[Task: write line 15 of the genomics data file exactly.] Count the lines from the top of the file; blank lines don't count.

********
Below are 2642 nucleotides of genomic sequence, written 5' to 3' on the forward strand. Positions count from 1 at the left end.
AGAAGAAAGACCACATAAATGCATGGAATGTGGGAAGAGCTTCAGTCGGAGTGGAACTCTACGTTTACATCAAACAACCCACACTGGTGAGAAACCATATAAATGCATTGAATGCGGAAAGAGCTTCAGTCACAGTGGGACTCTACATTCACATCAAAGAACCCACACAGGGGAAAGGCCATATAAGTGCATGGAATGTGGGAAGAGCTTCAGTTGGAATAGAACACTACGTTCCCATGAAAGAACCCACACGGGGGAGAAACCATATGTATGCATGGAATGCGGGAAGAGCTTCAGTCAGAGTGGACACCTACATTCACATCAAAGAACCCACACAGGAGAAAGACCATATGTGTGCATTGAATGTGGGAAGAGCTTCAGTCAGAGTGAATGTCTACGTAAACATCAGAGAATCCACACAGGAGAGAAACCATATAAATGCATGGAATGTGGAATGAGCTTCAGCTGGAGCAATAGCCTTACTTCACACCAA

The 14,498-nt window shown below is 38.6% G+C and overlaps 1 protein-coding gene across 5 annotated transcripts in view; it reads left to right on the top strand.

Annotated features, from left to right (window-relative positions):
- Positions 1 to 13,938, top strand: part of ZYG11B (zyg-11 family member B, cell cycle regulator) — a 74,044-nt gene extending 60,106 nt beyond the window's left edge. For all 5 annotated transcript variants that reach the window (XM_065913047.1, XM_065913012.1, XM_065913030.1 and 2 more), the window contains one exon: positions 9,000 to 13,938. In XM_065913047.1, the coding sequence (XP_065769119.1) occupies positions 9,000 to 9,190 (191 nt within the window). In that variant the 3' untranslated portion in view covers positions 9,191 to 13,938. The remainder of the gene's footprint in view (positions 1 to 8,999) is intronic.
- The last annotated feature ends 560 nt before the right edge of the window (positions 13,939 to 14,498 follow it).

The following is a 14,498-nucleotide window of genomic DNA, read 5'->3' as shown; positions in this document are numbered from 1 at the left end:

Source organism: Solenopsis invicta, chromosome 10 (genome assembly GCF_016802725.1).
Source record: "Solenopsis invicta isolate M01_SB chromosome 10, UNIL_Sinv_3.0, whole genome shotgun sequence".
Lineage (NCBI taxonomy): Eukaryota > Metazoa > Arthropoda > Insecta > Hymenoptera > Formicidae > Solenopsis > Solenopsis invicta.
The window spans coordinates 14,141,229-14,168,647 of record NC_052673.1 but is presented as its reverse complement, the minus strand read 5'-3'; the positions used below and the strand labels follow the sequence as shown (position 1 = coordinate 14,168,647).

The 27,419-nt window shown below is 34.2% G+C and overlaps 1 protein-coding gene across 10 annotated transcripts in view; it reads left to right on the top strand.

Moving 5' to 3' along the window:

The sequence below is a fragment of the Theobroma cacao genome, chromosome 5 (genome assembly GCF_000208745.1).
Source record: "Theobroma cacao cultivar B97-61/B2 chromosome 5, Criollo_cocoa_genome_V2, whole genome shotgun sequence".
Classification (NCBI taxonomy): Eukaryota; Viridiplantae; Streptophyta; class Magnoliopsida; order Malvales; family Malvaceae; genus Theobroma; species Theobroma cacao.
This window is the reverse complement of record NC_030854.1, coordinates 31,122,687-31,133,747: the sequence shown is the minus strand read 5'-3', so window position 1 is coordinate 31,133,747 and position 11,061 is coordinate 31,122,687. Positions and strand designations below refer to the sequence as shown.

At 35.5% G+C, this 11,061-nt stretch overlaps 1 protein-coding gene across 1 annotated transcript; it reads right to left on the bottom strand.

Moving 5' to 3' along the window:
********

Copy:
Source record: "Theobroma cacao cultivar B97-61/B2 chromosome 5, Criollo_cocoa_genome_V2, whole genome shotgun sequence".